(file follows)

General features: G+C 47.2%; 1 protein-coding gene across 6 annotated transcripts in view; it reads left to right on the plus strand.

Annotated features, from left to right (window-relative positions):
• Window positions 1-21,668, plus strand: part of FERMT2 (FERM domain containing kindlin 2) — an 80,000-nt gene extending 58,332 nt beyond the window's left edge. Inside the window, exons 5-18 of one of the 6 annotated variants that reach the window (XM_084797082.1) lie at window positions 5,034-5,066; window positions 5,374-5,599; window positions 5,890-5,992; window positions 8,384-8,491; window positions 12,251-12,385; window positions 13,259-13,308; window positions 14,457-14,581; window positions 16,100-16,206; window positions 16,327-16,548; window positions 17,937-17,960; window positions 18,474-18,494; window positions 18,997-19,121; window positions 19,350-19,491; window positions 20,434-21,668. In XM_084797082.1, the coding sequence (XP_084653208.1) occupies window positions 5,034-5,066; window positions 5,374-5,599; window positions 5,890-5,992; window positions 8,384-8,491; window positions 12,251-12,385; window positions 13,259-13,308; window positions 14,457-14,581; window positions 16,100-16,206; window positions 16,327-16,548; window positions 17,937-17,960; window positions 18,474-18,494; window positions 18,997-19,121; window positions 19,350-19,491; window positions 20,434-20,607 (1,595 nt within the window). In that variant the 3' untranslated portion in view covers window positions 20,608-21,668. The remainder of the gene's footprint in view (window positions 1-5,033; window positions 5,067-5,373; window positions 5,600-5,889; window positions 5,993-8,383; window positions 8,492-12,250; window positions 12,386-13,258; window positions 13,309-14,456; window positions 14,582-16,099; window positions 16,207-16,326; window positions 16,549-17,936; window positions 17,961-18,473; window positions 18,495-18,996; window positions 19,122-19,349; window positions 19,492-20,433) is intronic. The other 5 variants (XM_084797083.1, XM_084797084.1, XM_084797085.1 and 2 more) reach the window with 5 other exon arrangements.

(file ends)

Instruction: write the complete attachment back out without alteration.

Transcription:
General features: G+C 47.2%; 1 protein-coding gene across 6 annotated transcripts in view; it reads left to right on the plus strand.

Annotated features, from left to right (window-relative positions):
• Window positions 1-21,668, plus strand: part of FERMT2 (FERM domain containing kindlin 2) — an 80,000-nt gene extending 58,332 nt beyond the window's left edge. Inside the window, exons 5-18 of one of the 6 annotated variants that reach the window (XM_084797082.1) lie at window positions 5,034-5,066; window positions 5,374-5,599; window positions 5,890-5,992; window positions 8,384-8,491; window positions 12,251-12,385; window positions 13,259-13,308; window positions 14,457-14,581; window positions 16,100-16,206; window positions 16,327-16,548; window positions 17,937-17,960; window positions 18,474-18,494; window positions 18,997-19,121; window positions 19,350-19,491; window positions 20,434-21,668. In XM_084797082.1, the coding sequence (XP_084653208.1) occupies window positions 5,034-5,066; window positions 5,374-5,599; window positions 5,890-5,992; window positions 8,384-8,491; window positions 12,251-12,385; window positions 13,259-13,308; window positions 14,457-14,581; window positions 16,100-16,206; window positions 16,327-16,548; window positions 17,937-17,960; window positions 18,474-18,494; window positions 18,997-19,121; window positions 19,350-19,491; window positions 20,434-20,607 (1,595 nt within the window). In that variant the 3' untranslated portion in view covers window positions 20,608-21,668. The remainder of the gene's footprint in view (window positions 1-5,033; window positions 5,067-5,373; window positions 5,600-5,889; window positions 5,993-8,383; window positions 8,492-12,250; window positions 12,386-13,258; window positions 13,309-14,456; window positions 14,582-16,099; window positions 16,207-16,326; window positions 16,549-17,936; window positions 17,961-18,473; window positions 18,495-18,996; window positions 19,122-19,349; window positions 19,492-20,433) is intronic. The other 5 variants (XM_084797083.1, XM_084797084.1, XM_084797085.1 and 2 more) reach the window with 5 other exon arrangements.